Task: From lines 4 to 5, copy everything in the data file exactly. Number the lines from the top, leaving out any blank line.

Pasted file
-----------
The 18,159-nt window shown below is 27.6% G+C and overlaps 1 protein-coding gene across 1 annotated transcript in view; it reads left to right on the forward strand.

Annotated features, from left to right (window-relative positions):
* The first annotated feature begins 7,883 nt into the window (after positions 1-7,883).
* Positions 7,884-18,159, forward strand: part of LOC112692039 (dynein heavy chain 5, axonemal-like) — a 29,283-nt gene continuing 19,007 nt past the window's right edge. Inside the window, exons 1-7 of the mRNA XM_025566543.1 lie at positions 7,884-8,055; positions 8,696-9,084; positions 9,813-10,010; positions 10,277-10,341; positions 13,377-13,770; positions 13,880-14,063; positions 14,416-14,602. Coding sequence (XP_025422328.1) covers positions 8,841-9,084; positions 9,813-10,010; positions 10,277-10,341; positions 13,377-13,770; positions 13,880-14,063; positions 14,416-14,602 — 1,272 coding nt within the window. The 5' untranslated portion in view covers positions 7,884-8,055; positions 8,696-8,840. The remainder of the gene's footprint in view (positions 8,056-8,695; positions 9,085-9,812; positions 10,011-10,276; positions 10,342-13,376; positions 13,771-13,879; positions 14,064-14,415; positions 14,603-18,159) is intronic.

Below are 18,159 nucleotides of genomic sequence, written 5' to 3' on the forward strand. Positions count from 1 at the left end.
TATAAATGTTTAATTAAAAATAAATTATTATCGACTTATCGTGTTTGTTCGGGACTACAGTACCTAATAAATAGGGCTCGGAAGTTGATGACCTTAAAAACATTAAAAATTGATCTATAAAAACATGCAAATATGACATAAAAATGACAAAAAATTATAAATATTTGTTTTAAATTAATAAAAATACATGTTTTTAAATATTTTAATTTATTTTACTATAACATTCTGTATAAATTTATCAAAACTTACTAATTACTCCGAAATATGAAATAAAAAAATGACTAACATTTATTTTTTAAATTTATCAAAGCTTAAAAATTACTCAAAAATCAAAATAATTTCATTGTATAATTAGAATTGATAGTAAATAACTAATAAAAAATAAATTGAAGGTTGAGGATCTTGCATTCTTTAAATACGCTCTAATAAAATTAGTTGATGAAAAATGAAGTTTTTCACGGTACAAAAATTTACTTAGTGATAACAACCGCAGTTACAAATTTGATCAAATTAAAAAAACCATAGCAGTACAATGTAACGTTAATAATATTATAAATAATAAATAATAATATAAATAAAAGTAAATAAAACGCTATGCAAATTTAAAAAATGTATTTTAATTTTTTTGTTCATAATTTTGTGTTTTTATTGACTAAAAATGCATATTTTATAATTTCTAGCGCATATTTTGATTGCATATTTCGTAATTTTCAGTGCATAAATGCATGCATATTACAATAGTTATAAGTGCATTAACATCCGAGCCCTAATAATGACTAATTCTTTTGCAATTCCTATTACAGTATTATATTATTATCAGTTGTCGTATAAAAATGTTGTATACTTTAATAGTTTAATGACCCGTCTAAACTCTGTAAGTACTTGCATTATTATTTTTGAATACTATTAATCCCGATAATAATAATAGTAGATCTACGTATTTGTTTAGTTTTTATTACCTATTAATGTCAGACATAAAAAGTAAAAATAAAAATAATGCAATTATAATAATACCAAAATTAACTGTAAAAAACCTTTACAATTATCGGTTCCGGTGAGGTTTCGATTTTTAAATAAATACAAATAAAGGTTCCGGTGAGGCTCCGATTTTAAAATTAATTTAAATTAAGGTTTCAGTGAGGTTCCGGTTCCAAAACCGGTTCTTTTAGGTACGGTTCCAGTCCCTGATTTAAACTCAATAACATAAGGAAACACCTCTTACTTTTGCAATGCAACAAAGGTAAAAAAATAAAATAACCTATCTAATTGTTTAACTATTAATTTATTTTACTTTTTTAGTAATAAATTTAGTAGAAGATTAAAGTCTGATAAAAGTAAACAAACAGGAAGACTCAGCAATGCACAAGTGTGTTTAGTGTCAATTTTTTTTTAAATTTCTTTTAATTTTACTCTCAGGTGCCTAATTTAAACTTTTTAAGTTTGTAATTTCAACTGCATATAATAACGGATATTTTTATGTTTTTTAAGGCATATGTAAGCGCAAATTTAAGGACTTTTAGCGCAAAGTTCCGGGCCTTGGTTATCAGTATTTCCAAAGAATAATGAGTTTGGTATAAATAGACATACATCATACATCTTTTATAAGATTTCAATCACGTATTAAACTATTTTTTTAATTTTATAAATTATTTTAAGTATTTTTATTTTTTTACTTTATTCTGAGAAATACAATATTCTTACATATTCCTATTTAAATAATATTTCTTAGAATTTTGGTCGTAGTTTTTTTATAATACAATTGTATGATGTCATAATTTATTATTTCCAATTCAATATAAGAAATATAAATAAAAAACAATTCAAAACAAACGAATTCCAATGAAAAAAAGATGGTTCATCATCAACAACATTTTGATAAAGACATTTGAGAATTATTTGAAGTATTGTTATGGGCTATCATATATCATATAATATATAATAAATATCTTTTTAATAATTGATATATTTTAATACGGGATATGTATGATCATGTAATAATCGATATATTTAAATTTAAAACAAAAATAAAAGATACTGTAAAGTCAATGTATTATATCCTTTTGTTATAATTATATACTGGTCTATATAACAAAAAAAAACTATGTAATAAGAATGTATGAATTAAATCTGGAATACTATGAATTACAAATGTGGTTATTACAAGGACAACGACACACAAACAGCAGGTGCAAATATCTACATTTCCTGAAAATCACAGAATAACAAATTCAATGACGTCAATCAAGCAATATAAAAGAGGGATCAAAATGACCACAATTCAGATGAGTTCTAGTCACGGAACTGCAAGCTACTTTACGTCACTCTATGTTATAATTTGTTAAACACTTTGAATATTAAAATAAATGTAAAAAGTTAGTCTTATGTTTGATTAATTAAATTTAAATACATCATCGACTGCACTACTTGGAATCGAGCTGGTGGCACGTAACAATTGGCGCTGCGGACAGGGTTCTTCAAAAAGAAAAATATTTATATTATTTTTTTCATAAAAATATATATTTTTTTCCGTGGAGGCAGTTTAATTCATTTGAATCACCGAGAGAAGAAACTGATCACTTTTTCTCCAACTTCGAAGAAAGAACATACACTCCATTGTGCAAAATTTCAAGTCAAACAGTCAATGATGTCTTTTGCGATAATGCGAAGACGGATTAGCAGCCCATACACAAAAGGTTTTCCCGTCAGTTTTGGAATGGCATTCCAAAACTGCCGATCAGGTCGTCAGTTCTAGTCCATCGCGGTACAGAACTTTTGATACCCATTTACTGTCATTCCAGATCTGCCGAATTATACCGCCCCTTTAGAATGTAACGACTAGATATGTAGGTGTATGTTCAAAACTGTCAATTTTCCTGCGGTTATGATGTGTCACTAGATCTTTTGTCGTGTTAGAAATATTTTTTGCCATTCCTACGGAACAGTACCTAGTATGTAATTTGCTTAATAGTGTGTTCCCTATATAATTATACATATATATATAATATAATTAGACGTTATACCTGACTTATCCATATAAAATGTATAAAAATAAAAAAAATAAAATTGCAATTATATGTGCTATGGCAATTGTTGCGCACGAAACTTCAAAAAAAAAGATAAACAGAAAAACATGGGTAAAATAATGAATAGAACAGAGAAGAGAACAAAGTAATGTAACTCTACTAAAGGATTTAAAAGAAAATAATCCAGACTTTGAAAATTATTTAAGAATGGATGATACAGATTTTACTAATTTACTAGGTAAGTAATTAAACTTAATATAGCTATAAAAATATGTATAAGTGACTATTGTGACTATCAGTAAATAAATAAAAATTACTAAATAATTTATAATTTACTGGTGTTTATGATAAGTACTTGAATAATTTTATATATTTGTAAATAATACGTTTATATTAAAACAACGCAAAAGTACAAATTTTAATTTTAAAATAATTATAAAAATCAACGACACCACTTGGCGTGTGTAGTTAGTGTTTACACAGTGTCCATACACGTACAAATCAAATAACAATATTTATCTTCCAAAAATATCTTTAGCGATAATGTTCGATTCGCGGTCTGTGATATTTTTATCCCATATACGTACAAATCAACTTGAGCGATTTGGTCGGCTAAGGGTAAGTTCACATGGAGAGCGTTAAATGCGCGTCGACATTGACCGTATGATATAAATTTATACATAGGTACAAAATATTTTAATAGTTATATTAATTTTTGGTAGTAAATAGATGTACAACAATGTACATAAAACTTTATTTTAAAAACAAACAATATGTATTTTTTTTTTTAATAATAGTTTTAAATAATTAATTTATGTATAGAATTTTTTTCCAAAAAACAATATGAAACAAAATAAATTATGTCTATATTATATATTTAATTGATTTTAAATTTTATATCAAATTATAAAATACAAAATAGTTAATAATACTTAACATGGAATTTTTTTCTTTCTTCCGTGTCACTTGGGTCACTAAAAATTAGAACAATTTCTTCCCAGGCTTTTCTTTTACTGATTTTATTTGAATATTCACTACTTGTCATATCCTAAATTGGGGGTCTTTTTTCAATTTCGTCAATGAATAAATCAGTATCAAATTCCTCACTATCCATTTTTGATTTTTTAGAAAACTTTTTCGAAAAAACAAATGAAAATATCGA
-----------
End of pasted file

* Positions 7,884-18,159, forward strand: part of LOC112692039 (dynein heavy chain 5, axonemal-like) — a 29,283-nt gene continuing 19,007 nt past the window's right edge. Inside the window, exons 1-7 of the mRNA XM_025566543.1 lie at positions 7,884-8,055; positions 8,696-9,084; positions 9,813-10,010; positions 10,277-10,341; positions 13,377-13,770; positions 13,880-14,063; positions 14,416-14,602. Coding sequence (XP_025422328.1) covers positions 8,841-9,084; positions 9,813-10,010; positions 10,277-10,341; positions 13,377-13,770; positions 13,880-14,063; positions 14,416-14,602 — 1,272 coding nt within the window. The 5' untranslated portion in view covers positions 7,884-8,055; positions 8,696-8,840. The remainder of the gene's footprint in view (positions 8,056-8,695; positions 9,085-9,812; positions 10,011-10,276; positions 10,342-13,376; positions 13,771-13,879; positions 14,064-14,415; positions 14,603-18,159) is intronic.

Below are 18,159 nucleotides of genomic sequence, written 5' to 3' on the forward strand. Positions count from 1 at the left end.